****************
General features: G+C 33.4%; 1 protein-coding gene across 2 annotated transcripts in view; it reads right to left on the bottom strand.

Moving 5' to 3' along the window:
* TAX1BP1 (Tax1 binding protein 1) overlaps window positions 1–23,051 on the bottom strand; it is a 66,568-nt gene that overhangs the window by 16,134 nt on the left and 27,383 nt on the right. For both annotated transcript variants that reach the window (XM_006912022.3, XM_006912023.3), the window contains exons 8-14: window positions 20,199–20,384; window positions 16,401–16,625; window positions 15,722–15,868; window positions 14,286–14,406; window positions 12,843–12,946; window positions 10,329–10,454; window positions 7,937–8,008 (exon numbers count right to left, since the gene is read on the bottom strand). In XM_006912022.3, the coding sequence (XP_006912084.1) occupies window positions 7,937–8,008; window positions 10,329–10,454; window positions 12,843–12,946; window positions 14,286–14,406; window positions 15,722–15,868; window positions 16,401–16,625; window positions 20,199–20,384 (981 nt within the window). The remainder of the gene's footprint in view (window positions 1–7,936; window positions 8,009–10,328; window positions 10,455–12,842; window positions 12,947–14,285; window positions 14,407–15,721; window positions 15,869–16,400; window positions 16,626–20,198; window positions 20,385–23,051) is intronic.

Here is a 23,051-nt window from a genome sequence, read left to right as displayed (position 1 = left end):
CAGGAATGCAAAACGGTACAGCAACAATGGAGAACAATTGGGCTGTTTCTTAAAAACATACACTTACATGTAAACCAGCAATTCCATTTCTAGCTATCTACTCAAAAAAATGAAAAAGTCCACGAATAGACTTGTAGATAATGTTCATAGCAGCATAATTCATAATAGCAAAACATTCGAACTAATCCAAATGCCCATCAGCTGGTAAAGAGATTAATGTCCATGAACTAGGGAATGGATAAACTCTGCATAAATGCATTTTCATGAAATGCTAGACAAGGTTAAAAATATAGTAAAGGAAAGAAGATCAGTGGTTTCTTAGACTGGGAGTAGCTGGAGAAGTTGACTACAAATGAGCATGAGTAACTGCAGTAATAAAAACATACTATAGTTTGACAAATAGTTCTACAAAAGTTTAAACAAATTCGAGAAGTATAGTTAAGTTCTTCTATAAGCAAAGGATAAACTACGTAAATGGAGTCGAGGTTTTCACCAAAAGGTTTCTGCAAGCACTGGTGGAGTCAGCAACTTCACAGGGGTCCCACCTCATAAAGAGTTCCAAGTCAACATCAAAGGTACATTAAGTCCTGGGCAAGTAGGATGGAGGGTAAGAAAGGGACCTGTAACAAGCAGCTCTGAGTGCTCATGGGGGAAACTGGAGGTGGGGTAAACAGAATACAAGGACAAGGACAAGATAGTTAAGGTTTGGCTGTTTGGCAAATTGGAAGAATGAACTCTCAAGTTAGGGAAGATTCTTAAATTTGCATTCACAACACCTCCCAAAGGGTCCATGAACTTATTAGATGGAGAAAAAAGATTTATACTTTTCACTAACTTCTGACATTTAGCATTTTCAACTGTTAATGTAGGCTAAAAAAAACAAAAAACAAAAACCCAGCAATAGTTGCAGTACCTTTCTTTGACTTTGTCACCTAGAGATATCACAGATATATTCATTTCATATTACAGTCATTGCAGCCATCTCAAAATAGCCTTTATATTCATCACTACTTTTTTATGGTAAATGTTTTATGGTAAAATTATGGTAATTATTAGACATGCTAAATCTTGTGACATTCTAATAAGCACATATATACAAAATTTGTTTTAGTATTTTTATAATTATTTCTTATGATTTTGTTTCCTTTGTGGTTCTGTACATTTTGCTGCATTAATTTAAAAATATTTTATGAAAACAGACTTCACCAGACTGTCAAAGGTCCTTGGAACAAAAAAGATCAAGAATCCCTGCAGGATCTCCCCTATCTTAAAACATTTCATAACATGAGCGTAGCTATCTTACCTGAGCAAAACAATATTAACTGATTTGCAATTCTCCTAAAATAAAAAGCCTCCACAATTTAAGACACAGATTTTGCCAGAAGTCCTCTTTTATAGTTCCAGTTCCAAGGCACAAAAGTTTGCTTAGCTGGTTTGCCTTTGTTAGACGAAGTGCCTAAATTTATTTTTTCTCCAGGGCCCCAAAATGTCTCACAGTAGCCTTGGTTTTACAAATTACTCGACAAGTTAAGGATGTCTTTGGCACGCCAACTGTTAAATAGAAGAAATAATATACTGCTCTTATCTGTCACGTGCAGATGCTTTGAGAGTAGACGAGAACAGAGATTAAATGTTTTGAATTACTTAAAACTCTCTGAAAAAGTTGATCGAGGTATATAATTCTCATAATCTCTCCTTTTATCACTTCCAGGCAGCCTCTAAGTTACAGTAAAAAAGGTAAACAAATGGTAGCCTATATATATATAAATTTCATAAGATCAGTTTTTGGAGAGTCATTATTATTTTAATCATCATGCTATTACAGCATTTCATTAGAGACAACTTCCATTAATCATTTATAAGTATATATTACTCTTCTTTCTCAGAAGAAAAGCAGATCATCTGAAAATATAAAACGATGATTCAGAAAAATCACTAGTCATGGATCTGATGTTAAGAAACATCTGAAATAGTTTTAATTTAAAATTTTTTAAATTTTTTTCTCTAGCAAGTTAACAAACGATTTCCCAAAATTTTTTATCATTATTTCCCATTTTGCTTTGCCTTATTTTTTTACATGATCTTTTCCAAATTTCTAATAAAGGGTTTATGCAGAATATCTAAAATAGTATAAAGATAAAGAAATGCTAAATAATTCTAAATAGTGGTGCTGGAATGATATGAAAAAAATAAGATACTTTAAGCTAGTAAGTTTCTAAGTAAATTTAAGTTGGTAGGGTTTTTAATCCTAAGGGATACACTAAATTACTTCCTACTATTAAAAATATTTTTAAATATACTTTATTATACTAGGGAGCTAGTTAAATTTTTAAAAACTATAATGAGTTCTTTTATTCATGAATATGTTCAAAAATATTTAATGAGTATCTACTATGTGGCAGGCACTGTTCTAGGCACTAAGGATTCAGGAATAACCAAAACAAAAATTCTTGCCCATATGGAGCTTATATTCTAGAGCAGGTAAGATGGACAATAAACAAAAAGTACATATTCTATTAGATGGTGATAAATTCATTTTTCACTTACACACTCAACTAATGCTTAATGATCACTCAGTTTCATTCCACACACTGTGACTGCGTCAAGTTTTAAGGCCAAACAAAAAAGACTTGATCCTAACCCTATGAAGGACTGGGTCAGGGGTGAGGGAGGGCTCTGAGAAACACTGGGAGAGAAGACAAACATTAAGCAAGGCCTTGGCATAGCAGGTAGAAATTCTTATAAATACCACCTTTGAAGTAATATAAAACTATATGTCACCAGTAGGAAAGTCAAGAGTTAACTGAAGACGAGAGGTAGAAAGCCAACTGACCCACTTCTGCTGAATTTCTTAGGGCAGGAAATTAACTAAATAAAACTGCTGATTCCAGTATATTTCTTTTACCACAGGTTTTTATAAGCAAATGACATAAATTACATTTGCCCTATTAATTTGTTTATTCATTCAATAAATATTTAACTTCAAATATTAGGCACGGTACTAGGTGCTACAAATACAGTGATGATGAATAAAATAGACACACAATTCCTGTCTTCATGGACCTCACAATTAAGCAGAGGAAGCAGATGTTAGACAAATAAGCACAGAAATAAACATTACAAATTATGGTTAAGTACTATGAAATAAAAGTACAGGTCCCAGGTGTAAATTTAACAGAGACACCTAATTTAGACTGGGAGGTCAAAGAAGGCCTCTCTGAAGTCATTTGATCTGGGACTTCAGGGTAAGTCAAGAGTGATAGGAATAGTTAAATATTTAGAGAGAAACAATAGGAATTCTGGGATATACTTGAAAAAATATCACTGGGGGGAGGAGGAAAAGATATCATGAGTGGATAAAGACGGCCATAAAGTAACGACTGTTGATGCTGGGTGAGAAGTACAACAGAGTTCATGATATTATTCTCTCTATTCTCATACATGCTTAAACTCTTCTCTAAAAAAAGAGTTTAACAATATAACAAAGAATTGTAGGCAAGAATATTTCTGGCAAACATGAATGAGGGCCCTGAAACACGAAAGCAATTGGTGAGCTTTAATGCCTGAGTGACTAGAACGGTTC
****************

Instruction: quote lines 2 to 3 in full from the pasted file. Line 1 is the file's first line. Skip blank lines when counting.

Moving 5' to 3' along the window:
* TAX1BP1 (Tax1 binding protein 1) overlaps window positions 1–23,051 on the bottom strand; it is a 66,568-nt gene that overhangs the window by 16,134 nt on the left and 27,383 nt on the right. For both annotated transcript variants that reach the window (XM_006912022.3, XM_006912023.3), the window contains exons 8-14: window positions 20,199–20,384; window positions 16,401–16,625; window positions 15,722–15,868; window positions 14,286–14,406; window positions 12,843–12,946; window positions 10,329–10,454; window positions 7,937–8,008 (exon numbers count right to left, since the gene is read on the bottom strand). In XM_006912022.3, the coding sequence (XP_006912084.1) occupies window positions 7,937–8,008; window positions 10,329–10,454; window positions 12,843–12,946; window positions 14,286–14,406; window positions 15,722–15,868; window positions 16,401–16,625; window positions 20,199–20,384 (981 nt within the window). The remainder of the gene's footprint in view (window positions 1–7,936; window positions 8,009–10,328; window positions 10,455–12,842; window positions 12,947–14,285; window positions 14,407–15,721; window positions 15,869–16,400; window positions 16,626–20,198; window positions 20,385–23,051) is intronic.